March 9, 2023
I still remember the feeling of moving into new office space here in the Senate during my first term. I was still new to the Senate and all of its inner workings, and was much more accustomed to campaign life where I continuously bounced between the car, then hotels, then the car again. An office of my own in the U.S. Capitol felt like an absolute privilege bestowed on me by Kentuckians.
The first day in the new office space, I inspected every square inch of that office. To my surprise, a curiously large amount of printer ink was stowed away in an upper cabinet. I asked the remaining staff, how come?
Their answer validated my entire campaign, my commitment to fiscal responsibility, and my promise to drain the swamp.
“Well, our office operations budget doesn’t roll over. So, at the end of each fiscal year we ask ourselves, ‘What’s the most expensive thing we could spend it on?’. Printer ink.”
Apparently the senator who had previously occupied that specific office suite had a different perspective on spending and his fiduciary responsibility to the taxpayer. Sitting there was thousands and thousands of dollars in ink. I was dumbfounded. Then, they told me, “That’s just the way it is around here.”
From that day on, I promised myself to never splurge on the taxpayer’s dime and to treat each dollar as my own. By keeping that promise, I have returned over $6.5 million to the taxpayers since I took office in January 2011.
It’s easy to picture Washington’s out-of-control spending as a massive, untamable beast. But I’m determined to show change is possible by starting in the area under my control, while working everywhere else I can to stop ‘business as usual.’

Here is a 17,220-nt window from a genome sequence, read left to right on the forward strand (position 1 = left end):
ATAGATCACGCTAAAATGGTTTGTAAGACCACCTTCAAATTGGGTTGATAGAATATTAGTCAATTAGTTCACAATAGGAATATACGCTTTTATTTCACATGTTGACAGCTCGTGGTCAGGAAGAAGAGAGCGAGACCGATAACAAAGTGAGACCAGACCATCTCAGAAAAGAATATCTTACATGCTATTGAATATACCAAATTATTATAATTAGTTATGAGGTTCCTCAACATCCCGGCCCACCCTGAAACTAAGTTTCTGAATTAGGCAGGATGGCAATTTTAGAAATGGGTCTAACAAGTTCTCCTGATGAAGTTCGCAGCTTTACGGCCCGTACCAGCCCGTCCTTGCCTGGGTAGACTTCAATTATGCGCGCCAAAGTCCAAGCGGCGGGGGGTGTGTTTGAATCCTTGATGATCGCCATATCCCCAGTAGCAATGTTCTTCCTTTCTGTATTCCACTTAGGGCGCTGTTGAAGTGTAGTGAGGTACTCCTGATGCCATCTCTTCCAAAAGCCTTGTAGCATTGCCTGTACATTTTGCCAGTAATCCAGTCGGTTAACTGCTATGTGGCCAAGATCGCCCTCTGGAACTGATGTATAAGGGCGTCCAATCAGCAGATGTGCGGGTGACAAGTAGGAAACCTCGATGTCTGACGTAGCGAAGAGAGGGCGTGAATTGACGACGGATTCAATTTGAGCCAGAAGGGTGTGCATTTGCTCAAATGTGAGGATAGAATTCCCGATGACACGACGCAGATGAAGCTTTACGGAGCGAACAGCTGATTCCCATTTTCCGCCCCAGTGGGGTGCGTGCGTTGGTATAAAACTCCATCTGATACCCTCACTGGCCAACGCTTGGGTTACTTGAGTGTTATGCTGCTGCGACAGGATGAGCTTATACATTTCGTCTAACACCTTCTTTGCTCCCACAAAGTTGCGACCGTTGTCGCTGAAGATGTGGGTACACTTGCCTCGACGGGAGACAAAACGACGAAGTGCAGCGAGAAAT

While $6.5 million pales in comparison to our nation’s looming $31 trillion national debt, it would not be an insignificant sum of money for communities across Kentucky.
If we took it a step further and every senator made my commitment, the Treasury could reinvest our potential combined savings, $650 million. Massive projects would be possible, all if only we treated your dollars as our own. Daviess County could get a third fire station with paid firefighters, which would improve public safety and lower home insurance rates.
No CEO in America would try to exhaust their entire budget at the end of the fiscal year. They would set aside money to reinvest in research, development or expansion. So, I pose the question: Why would the average senator not want to reinvest in the American people?
Some may say that investing in their own office is an investment in the American people, but mine consistently does more with less.
This past year, my staff and I have assisted thousands of Kentuckians with casework all across the Commonwealth, fielding over 13,000 calls and over 14,000 letters, emails and faxes to Kentuckians in need of assistance. Our team has also assisted Kentuckians in obtaining approximately $14.9 million in federal dollars from federal agencies.
We were among the first on the ground and have continued to assist local and state officials in the aftermath of the western Kentucky tornadoes and the eastern Kentucky floods. We have also traveled and met with Kentuckians in all 120 counties over this past year.
In Washington, D.C., my staff and I continue working for all Kentuckians and taxpayers by fighting for commonsense, fiscally conservative solutions to bureaucratic problems and waste. I’ve led the way for reform by introducing a five-year balanced budget and shining a spotlight on reckless federal spending.
My staff and I continue to defend the liberties and rights of every American and are committed to doing so while also preserving your tax dollars.
When I ran for office, I promised Kentuckians I would stand for smaller, more efficient government, balanced budgets, and spending restraint. I’m proud my staff and I have kept that pledge while operating one of the most active federal offices.
You can read the op-ed HERE.